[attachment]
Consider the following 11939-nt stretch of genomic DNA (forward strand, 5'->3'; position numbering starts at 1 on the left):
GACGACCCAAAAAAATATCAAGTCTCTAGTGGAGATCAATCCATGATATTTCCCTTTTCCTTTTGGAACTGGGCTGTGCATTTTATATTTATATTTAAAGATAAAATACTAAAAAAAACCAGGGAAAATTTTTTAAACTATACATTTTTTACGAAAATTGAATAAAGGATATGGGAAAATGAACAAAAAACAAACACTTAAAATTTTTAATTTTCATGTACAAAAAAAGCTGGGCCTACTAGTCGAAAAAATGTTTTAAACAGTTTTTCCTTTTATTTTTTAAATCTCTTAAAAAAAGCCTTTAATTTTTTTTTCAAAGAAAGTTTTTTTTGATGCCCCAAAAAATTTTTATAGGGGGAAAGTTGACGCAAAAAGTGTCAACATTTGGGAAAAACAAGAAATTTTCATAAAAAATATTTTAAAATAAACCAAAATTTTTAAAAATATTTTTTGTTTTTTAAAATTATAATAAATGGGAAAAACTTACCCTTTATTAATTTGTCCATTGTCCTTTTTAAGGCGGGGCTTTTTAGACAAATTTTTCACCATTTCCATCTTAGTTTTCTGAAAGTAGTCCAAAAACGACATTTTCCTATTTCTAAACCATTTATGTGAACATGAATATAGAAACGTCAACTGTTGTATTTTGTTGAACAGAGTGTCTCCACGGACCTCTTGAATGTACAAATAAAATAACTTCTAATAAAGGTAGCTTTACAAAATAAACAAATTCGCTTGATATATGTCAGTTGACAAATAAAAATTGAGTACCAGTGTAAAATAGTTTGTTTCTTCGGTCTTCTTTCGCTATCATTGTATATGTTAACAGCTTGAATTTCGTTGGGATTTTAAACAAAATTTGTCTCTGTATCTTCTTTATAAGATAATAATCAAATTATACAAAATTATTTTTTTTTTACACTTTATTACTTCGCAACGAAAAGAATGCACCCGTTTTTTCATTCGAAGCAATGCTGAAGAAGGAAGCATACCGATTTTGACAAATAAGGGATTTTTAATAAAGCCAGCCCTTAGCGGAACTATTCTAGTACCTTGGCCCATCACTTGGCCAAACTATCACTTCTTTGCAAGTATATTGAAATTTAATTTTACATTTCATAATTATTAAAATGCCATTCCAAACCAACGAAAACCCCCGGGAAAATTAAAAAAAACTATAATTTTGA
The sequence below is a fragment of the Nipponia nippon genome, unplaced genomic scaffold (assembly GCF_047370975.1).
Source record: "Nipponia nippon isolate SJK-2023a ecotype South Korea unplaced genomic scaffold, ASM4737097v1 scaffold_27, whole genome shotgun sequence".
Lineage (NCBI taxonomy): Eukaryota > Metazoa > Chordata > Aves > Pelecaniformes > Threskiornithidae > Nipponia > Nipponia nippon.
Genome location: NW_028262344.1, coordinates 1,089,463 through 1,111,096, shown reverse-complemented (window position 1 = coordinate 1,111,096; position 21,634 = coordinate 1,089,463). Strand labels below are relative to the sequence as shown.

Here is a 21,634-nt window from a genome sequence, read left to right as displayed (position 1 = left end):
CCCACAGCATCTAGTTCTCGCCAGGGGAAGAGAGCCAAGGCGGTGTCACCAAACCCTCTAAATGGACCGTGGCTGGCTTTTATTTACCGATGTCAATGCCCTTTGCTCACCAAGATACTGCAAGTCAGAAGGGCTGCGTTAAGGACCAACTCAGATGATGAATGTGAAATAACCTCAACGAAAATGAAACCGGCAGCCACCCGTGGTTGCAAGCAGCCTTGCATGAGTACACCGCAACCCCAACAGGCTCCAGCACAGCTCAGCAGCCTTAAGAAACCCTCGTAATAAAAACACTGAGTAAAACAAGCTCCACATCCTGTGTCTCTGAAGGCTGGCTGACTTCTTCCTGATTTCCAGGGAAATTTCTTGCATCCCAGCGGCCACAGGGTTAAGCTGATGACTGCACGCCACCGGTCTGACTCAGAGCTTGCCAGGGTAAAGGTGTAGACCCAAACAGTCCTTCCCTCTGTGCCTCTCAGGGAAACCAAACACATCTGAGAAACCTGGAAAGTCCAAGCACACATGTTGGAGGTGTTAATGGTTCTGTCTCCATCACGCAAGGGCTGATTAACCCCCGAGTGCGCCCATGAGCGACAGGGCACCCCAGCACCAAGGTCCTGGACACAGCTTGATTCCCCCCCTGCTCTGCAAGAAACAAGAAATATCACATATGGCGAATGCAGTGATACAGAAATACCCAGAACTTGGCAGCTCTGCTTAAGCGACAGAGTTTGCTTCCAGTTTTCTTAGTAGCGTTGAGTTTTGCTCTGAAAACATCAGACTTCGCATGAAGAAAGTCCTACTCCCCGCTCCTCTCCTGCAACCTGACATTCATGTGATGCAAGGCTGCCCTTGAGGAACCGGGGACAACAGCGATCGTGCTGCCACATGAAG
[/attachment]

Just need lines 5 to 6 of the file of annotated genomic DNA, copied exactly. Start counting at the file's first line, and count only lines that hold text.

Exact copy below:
Lineage (NCBI taxonomy): Eukaryota > Metazoa > Chordata > Aves > Pelecaniformes > Threskiornithidae > Nipponia > Nipponia nippon.
Genome location: NW_028262344.1, coordinates 1,089,463 through 1,111,096, shown reverse-complemented (window position 1 = coordinate 1,111,096; position 21,634 = coordinate 1,089,463). Strand labels below are relative to the sequence as shown.